A biocontrol beetle swap with Waikato will help both regions fight some nasty weeds.
Senior biosecurity plants advisor Holly Cox travelled to Ngāruawāhia to collect a group of green thistle beetles, which have been released at Duder Regional Park to fight the prickly rural pest.
“The larvae do the most damage, eating away at the leaves, and eventually defoliate plants. They prefer Californian thistle, but will do some damage on other types, like nodding and plumeless,” says Holly.
“The larvae also have a pretty unique camouflage technique. They make a protective canopy out of discarded skin and excrement and carry it on their backs to deter predators like birds.”
“We plan to return the favour and give some tradescantia beetles to Waikato Regional Council to release, so it’s a great collaboration and chance to help each other fight weeds,” says Holly.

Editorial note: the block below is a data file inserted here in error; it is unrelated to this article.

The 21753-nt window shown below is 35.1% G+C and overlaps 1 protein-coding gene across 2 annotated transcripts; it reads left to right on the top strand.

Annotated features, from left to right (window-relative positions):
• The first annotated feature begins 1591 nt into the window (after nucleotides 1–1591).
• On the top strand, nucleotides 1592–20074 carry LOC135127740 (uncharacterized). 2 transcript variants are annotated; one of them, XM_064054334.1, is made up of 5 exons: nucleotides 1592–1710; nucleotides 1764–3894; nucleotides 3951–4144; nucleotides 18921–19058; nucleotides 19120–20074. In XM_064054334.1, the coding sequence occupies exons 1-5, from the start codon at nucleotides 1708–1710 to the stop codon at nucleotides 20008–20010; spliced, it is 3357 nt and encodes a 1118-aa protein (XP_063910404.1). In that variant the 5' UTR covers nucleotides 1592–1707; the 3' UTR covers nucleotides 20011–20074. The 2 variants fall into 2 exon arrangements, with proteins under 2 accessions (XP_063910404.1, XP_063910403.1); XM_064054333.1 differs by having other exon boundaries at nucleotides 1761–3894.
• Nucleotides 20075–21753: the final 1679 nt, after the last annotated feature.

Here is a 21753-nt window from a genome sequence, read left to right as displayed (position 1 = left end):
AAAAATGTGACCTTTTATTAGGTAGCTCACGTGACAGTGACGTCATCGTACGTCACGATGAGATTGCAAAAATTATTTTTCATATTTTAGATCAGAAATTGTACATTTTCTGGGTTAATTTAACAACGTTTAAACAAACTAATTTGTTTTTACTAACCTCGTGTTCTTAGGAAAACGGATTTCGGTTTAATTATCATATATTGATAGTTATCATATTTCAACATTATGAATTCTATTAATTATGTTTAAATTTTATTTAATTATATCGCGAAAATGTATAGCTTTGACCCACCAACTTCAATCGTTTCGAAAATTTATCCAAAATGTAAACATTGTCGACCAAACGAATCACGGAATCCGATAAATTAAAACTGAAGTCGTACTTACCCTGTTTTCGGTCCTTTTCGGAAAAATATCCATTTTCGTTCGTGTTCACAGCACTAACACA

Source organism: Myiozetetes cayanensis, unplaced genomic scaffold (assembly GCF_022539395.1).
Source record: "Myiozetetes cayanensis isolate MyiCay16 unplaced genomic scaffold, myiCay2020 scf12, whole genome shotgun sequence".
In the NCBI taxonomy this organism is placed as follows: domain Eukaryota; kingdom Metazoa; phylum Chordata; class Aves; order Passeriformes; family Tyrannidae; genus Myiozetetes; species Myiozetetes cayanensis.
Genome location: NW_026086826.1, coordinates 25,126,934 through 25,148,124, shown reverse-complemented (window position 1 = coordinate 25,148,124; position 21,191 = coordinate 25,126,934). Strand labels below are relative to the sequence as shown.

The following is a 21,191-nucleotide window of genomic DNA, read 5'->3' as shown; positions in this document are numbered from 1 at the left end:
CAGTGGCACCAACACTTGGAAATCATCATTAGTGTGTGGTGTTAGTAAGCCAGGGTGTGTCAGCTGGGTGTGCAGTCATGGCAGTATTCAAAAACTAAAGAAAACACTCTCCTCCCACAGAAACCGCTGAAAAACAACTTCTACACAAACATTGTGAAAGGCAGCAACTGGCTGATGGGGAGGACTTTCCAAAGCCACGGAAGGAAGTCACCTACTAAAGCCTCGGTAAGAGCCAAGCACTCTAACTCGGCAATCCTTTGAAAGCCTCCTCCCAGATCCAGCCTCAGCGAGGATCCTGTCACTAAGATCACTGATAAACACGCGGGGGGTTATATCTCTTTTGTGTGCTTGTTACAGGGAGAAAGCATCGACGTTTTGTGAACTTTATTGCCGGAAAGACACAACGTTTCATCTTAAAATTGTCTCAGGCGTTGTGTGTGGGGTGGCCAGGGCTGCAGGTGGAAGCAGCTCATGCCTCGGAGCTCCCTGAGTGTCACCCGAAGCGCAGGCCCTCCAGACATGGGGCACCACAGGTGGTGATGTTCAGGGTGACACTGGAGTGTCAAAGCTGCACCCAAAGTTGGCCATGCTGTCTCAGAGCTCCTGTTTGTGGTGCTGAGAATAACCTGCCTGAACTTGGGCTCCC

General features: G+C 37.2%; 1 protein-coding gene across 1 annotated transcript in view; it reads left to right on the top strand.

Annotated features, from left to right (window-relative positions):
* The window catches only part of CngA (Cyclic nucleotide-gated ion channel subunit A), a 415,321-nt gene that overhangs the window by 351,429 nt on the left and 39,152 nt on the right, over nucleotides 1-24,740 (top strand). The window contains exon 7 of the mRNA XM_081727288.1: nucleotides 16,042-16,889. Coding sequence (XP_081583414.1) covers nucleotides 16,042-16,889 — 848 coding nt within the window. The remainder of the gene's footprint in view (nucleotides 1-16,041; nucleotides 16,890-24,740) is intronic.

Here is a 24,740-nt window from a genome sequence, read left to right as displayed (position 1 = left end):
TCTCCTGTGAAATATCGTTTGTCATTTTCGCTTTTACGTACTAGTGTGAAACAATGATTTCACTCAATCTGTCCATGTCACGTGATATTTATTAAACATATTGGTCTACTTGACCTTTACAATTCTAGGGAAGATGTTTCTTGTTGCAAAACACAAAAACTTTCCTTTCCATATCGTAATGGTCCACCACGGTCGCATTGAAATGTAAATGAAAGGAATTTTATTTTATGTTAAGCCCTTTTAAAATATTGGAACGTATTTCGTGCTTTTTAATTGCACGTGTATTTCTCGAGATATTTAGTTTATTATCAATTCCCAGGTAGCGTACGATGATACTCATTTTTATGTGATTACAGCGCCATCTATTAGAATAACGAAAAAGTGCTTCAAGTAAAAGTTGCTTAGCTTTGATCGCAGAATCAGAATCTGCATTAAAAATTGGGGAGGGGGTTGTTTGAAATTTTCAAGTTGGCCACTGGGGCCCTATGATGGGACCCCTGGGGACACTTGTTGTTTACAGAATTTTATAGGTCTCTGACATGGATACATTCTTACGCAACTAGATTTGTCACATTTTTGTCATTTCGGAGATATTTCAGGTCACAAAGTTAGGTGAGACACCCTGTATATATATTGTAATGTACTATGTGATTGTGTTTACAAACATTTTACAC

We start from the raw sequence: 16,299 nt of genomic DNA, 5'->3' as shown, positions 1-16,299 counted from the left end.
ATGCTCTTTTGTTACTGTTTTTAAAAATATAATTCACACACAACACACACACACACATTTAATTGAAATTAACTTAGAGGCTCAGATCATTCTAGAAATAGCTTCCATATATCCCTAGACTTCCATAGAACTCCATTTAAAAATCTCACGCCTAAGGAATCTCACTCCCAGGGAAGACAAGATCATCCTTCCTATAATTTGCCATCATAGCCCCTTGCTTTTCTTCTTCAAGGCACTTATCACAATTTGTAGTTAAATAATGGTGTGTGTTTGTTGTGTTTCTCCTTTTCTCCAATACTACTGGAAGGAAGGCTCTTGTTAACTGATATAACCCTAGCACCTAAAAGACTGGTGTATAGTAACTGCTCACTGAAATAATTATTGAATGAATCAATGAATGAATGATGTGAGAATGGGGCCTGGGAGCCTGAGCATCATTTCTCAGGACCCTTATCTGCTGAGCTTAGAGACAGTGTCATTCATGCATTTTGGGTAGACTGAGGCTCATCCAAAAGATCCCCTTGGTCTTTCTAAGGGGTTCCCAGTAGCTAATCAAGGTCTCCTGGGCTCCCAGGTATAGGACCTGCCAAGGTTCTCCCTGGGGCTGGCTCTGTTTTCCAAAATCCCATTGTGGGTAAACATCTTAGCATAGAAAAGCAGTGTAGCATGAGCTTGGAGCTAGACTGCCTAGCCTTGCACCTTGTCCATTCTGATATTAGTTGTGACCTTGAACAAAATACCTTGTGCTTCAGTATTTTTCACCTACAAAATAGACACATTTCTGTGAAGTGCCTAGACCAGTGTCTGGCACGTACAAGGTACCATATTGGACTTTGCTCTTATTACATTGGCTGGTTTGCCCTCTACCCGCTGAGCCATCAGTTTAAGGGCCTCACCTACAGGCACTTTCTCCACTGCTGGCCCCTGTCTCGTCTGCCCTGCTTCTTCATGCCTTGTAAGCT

Allowing native species to compete
Biological control (biocontrol) is weed control using a weed’s natural enemy. It doesn’t eradicate it but successful biocontrol will weaken a weed and reduce its abundance – making it easier to control with other methods and allowing native species to compete.
Paul Wilson, Auckland Council’s ranger at Duder, is delighted to host the beetle and see it attack the thistles, which are notoriously hard to control.
A serious weed infestation
Thistles are a serious paddock weed, damaging productivity and reducing grazing land for livestock. They grow in dense patches and can achieve almost total ground cover and block access to desirable plants for livestock.
“We have a lot of Californian thistle here and need all the help we can get. We have wonderful volunteers who do grubbing and we’ll continue with targeted herbicide control outside the beetle area, but hopefully the beetles will help reduce the need for this other control in the long term.”
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